Matt Vargo
Oct 11, 2020 rated it liked it
It is hard to rate this book without bias...….especially generational bias.

This book tells the authors own experiences with the internet as she grew up. Like me, she grew up as the internet grew up. It wasn't always Facebook, Google and an attention obsessed president dominating Twitter. It used to be a place for nerds to go and interact with like minds WITHOUT interacting with the older generation. This is almost impossible to understand for so many people. There was once a place for young peo
Sep 28, 2020 rated it really liked it
Shelves: non-fiction
Art and technology critic Joanne McNeil’s debut work “Lurking” is a trenchant, topical and thoughtful verdict on the incredibly complex but almost symbiotic relationship between digital platforms and users. The adjective lurking, usually employed in a pejorative sense, is however used in an ingenious and original fashion by Ms. McNeil to conflate innocuous prying with insidious stalking or even usurpation. Such a usurpation is more likely than not, of intangible attributes such as dignity, priva ...more
Nabila Cyrilla Imani
May 08, 2020 rated it it was amazing  ·  review of another edition
Recommends it for: anyone who uses the internet
Shelves: non-fiction, media
This book gives a comprehensive analysis of the transformation of social interaction due to the internet. It invites you to take on a journey along with the writer's lens and experience since early internet or 'cyberspace.' McNeil breaks down the analysis to seven chapters, each of which represents different concepts such as Search, Visibility, Community, Sharing, and more.

As Neil Postman wrote in Technopoly, every new technology comes with burdens and blessings. Not either-or but this-and-that.
Mar 30, 2020 rated it it was amazing
An excellent history of the realities of being an Internet user from the beginning of public computer use to present day. It took a little bit to get accustomed to her writing style, but McNeil is very eloquent, informed, and passionate about the subject.

I highly recommend this book for those interested in the history of Internet usage, but not in a dull, highly formal way. As the cover suggests, this book is rich with diverse and colorful personal Internet anecdotes from professionals, friends
This book stoked my nostalgia for my pre-social media internet experiences of years past. Importantly the author never settled for sentimentality and pointed out that the breeding grounds of hate that we see and feel today existed back then as well - just in different spheres and with different degrees of influence. I appreciated her detailing the evolution of community online - via explorations of Friendster, MySpace, blogging and earlier incarnations of the behemoths we are all tethered to tod ...more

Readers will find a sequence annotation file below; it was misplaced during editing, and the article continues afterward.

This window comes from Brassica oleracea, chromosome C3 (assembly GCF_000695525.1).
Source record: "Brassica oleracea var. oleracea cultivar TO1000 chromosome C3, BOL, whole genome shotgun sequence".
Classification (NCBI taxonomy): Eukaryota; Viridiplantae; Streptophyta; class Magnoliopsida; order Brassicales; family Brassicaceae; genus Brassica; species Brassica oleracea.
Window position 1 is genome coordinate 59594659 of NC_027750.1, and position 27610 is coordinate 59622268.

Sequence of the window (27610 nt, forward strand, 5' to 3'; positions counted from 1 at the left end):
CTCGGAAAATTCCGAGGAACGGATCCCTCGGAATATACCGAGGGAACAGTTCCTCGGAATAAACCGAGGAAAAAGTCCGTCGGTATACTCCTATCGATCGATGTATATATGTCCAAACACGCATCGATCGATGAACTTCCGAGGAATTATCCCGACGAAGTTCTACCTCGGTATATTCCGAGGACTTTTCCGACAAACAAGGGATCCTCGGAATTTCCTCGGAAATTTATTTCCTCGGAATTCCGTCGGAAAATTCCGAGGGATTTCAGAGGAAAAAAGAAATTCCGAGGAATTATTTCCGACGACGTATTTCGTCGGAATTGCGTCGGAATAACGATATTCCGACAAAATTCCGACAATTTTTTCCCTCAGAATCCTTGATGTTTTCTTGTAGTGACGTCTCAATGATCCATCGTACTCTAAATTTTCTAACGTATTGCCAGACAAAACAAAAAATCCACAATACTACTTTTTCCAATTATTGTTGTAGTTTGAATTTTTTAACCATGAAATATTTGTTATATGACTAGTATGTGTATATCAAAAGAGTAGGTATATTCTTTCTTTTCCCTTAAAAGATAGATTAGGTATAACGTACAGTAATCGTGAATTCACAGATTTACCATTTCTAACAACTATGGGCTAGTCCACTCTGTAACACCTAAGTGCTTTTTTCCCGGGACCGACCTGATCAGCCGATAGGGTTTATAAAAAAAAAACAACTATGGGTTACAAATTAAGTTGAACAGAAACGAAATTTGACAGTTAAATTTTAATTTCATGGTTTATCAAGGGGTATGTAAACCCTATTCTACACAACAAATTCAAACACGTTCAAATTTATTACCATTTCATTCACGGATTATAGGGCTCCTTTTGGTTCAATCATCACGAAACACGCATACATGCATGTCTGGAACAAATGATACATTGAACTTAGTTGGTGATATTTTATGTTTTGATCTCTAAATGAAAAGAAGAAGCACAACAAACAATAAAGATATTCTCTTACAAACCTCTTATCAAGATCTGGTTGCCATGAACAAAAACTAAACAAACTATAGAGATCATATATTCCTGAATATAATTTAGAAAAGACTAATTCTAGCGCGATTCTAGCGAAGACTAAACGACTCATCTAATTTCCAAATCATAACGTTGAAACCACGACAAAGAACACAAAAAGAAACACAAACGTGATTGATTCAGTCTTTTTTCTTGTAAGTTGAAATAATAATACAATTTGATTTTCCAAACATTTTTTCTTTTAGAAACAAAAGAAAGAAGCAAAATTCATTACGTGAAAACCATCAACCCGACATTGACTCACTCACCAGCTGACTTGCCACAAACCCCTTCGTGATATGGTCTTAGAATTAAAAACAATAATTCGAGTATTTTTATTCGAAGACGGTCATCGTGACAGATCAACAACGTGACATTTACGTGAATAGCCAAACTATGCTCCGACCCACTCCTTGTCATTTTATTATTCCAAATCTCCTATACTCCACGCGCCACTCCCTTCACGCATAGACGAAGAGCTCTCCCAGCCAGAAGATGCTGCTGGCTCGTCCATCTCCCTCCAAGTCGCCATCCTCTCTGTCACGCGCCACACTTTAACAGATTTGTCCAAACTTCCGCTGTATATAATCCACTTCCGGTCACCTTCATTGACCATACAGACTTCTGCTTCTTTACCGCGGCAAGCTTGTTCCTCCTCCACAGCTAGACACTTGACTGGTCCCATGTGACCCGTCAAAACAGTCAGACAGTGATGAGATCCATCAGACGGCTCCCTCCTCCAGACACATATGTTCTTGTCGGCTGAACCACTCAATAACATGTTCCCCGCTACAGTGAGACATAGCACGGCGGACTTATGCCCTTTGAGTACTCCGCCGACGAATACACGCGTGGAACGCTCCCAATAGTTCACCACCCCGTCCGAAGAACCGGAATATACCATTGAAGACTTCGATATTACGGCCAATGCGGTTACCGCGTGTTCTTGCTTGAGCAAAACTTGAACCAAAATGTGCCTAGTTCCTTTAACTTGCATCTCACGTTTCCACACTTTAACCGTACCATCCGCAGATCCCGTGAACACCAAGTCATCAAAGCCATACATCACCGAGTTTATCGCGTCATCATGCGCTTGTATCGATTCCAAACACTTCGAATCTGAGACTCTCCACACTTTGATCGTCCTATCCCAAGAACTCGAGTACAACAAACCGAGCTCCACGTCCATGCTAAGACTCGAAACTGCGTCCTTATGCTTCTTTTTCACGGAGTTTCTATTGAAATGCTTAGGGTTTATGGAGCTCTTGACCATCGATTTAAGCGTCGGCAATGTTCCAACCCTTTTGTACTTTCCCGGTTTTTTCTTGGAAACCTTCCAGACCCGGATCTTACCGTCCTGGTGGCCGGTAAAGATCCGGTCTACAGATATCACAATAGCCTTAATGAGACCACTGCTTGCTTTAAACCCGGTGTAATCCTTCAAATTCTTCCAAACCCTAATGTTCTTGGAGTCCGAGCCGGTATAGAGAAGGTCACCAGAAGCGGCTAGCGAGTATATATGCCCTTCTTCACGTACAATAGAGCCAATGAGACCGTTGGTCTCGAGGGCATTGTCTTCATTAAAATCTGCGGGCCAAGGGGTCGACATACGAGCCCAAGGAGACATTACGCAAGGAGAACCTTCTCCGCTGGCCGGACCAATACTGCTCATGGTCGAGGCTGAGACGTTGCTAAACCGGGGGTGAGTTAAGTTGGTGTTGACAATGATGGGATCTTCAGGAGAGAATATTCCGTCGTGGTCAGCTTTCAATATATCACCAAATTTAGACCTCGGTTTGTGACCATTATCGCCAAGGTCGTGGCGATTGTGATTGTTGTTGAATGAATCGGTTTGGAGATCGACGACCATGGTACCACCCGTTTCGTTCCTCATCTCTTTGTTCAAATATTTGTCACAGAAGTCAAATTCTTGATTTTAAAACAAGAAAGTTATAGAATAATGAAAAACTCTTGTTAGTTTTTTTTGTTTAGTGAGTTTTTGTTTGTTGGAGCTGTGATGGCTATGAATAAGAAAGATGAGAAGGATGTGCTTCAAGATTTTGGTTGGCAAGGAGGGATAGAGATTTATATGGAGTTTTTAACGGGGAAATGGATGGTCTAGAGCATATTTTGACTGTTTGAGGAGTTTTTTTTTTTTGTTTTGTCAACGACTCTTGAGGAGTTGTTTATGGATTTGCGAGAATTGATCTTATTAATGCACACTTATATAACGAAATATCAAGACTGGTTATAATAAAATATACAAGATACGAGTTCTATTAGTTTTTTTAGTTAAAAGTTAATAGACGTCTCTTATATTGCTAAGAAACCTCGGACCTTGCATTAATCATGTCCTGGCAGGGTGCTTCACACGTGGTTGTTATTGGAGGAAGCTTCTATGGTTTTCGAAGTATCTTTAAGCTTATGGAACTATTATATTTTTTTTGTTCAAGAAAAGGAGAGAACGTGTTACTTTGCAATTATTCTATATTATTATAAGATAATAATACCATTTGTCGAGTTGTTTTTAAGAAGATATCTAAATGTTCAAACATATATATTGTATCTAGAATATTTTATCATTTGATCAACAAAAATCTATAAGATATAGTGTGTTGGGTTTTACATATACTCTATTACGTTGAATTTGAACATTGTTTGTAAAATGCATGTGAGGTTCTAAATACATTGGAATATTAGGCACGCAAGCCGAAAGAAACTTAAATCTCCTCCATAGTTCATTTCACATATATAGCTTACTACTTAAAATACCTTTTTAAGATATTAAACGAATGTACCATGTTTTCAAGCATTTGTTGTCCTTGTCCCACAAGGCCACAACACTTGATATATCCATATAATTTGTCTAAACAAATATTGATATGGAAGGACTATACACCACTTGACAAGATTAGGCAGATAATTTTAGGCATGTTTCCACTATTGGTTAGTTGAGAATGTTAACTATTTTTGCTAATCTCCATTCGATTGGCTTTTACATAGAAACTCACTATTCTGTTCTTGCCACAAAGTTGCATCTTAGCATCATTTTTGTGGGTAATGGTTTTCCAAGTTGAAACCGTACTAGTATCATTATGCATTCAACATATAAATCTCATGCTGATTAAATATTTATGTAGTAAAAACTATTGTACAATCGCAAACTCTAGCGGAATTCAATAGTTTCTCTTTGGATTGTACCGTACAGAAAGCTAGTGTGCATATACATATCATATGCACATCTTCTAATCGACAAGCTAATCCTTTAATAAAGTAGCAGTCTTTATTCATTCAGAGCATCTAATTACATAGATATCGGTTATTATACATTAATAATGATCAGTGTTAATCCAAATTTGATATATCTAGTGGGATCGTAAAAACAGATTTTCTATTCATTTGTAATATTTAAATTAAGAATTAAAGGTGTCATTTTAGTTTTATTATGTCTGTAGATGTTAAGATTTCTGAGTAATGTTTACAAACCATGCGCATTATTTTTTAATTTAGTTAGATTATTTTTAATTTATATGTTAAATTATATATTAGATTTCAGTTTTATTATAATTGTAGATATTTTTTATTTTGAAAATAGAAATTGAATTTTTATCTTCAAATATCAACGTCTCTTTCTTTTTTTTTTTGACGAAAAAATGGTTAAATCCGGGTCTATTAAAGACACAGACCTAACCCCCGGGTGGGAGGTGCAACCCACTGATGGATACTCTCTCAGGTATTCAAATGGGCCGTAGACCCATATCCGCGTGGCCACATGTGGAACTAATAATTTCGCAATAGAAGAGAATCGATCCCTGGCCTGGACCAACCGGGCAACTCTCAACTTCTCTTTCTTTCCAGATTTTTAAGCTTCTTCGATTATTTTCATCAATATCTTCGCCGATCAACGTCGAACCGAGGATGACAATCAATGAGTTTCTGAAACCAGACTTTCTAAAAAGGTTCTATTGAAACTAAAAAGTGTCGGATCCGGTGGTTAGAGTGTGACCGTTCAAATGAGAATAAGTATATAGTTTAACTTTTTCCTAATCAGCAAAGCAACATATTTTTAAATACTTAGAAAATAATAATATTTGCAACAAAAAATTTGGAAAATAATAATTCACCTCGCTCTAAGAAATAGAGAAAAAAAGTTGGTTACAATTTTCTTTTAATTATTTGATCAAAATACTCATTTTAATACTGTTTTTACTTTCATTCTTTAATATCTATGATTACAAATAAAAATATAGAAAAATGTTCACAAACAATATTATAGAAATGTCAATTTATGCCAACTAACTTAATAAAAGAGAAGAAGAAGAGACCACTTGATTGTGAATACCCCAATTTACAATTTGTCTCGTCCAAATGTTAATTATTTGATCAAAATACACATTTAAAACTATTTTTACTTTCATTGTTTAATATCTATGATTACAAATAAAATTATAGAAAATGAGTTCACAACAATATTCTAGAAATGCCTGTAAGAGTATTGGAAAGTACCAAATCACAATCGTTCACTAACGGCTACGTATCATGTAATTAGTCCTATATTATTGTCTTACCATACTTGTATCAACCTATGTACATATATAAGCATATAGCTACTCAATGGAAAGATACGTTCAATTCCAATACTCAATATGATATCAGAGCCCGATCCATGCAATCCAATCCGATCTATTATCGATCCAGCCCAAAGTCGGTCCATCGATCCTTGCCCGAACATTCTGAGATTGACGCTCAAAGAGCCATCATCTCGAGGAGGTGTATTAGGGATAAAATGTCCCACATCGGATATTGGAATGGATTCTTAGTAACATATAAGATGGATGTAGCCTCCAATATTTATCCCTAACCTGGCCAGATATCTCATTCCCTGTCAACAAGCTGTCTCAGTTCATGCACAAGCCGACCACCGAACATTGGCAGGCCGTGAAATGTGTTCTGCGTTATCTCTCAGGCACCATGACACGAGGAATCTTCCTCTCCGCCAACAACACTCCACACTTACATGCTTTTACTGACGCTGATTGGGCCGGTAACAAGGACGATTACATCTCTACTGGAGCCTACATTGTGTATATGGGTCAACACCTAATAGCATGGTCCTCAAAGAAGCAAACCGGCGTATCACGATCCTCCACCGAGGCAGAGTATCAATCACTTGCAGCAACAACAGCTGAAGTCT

Dan Solomon
Apr 16, 2020 rated it liked it
A little too thesis-y for me, but that’s mostly a matter of taste! There are a ton of interesting and thoughtful ideas here, in terms of how to reframe the Shitty Internet in a way that makes it a lil more clear that it’s not our friend, and what it means to think about it in a less friendly, more community (in a real sense of the word) way. There’s a sadness and longing to reading about the internet as it is and not as we want it to be that I can’t shake, and I’ll remember that about this book ...more
Greg Bem
May 02, 2020 rated it it was amazing
While this book is rough around the edges and weaves and wanders in form, I found it a fantastic examination of the popular internet. Approaching through just over half a dozen lenses, McNeil captures many (most!) of the biggest issues with the internet when it concerns the people using it. Good to put up next to The Information.
Samantha Colwell
Dec 11, 2020 rated it liked it
Fun and interesting read, but could have been a fifteen minute Jezebel article rather than a nice.
Kelly Spoer
May 01, 2020 rated it it was amazing
Literally amazing.

My only issue with it is that there isn't a proper bibliography. Yes she has endnotes with everything listed, but to be honest, i just wasn't in the mood to read through that to figure out things. I'm in library school and wanted to look at her sources.

But otherwise.

Oct 21, 2020 rated it it was amazing
Fantastic. Stayed up way to late to finish it. Too tired to say more.
Chris Ramirez
Oct 07, 2020 rated it it was amazing
This book was extremely interesting with the author growing up on the internet around the same period i did. This lady is smart. I probably didn't get 75% of her references but I did finally have to look up cis and cisgender. Reading this book reminded me of reading some extraordinary post on usenet where i wondered endlessly if the writer was this interesting in a normal conversation or just spent hours/days/weeks putting the prose together. Whatever. There is a great point of view in this book ...more